Children with dyslexia

Widely known for an array of professional accomplishments, dyslexia and ADD specialist Angela Gonzales, MD reflects on her personal experience of working with her dyslexic son and how she developed different strategies for helping with children with dyslexia.
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Children with dyslexia

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Have you ever noticed with your child with dyslexia that some days they have really good days where they seem to be on, they can read okay, they pay attention, they get up when you tell them to? And then, there´s other days where they are missing words that they seem to have known the day before. I remember when I used to work with my child, my nine year old. I didn´t know he was dyslexic. And I would sit there and try to go over reading with him again and again and he would always call and the and the and. And I would wonder can´t you tell that those are two different words. And I felt myself getting frustrated because I didn´t have an understanding. What we know is these are very visual, spatial, conceptual thinkers, not verbal. If you are a verbal thinker and someone shows you a word like the, it´s easy to think what that word because all you need to be able to do is hear it. If you are a visual thinker though, you need to be able to think what the meaning of that word and what is the mean. Ask many teachers. They can´t tell you what the means. So if I was to say the word house, many of you can picture a house. If I say dog, you can picture a dog. If I say the word the, do you get a picture? And if you are visual, now you have a blank. You have no meaning in what you are reading. So what you do with your visual style of thinking is you begin to manipulate it and change it and distort it to try and make sense of it. And therein lies the beginning of learning disability. Words will change. Words will jump off the page. Words will be added to the page. Letters will be missing. So what we need to do is to help these individuals perceive correctly first and foremost. Then, we just need to go back and help give meanings to all those words in our English language that don´t inherently have meaning with them.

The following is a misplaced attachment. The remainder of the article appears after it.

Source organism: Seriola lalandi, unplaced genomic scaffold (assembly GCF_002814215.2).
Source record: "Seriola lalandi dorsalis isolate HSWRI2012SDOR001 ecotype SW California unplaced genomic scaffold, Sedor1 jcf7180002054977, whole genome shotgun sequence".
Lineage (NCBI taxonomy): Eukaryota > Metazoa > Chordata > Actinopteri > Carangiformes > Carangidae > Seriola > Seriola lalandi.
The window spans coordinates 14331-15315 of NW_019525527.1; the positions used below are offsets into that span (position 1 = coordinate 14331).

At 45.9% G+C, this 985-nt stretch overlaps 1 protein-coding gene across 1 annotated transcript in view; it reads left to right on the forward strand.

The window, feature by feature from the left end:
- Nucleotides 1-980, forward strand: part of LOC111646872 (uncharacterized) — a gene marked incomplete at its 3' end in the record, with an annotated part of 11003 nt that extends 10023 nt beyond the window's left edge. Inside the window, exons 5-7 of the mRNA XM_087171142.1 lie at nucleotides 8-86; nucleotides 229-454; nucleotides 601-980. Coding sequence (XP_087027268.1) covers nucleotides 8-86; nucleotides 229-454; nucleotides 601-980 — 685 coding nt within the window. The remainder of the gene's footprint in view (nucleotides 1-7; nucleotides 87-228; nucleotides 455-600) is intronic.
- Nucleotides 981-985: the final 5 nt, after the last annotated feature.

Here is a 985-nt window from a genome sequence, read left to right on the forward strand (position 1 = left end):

Widely known for an array of professional accomplishments, dyslexia and ADD specialist Angela Gonzales, MD reflects on her personal experience of working with her dyslexic son and how she developed different strategies for helping with children with dyslexia.

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Angela Gonzales, MD

Dyslexia & ADD Specialist

Dr. Angela L. Gonzales (Dr. Angie) is a Pediatrician, Licensed Davis Facilitator, transformational speaker, and mother of three. Currently, Dr. Angie owns and runs Renaissance Mind in Norco, CA.  Renaissance Mind is a Learning Facility where Dr. Angie uses both her Davis Facilitator License and medical expertise. Through Renaissance Mind, she is able to help clients, educators and parents learn skills and techniques that help overcome the obstacles of learning that accompany the unique thinking styles of those with Dyslexia, ADD/ADHD and Autism Spectrum Disorder. Renaissance Mind programs utilize multiple, non-pharmaceutical, techniques that are tactile, fun, and unique to each client.  The programs also include help with focusing, comprehension, math skills, reading and handwriting skills.  As a transformational and instructional speaker and educator, Dr. Angie has dedicated herself to helping others, of all ages, to find joy and peace in their lives.  Through Renaissance Mind she offers multiple educational courses and workshops that aid individuals on their path to total wellness of mind, body and soul.

Prior to running Renaissance Mind, Dr. Angie received her BA in Physiology from the University of California at San Diego and then went on to obtain a doctorate in medicine from Drew/UCLA School of Medicine.  She completed her pediatric residency at Martin Luther King Hospital and then spent an additional year as Chief Resident to aid in teaching pediatric residents. Following her medical training she worked in Downey, California as a general pediatrician for seven years.  During this time she served on multiple committees both at the clinic and hospital.  

As Dr. Angie's family grew she transitioned her time from the clinic to time with her children, trading her full time practice for part time work covering other physicians’ practices when necessary. As her youngest child’s school experience increased in difficulty, she left medicine to aid in his education. Despite her efforts at homeschooling, her son continued to have learning challenges.  It wasn’t until she found a Davis® Facilitator that her son began to have success in school. She saw the success in her son defined by increasing reading ability, appropriate coping mechanisms and improving self esteem and confidence.  Her son’s success was her inspiration to go back to work, but not as a physician, as a Davis® Facilitator. As she began her journey, providing answers for those with learning differences, she realized that the sum total of the individual was far more than just their ability to learn.  She began to work with the total individual to promote total wellness.  This led her into her other passion: helping to heal the whole person. 

Dr. Angie was born and raised in Los Angeles, California and is a product of the Los Angeles Unified School District. She currently resides in Riverside, CA with her husband of 23 years, her four children (including her nephew) and three dogs.

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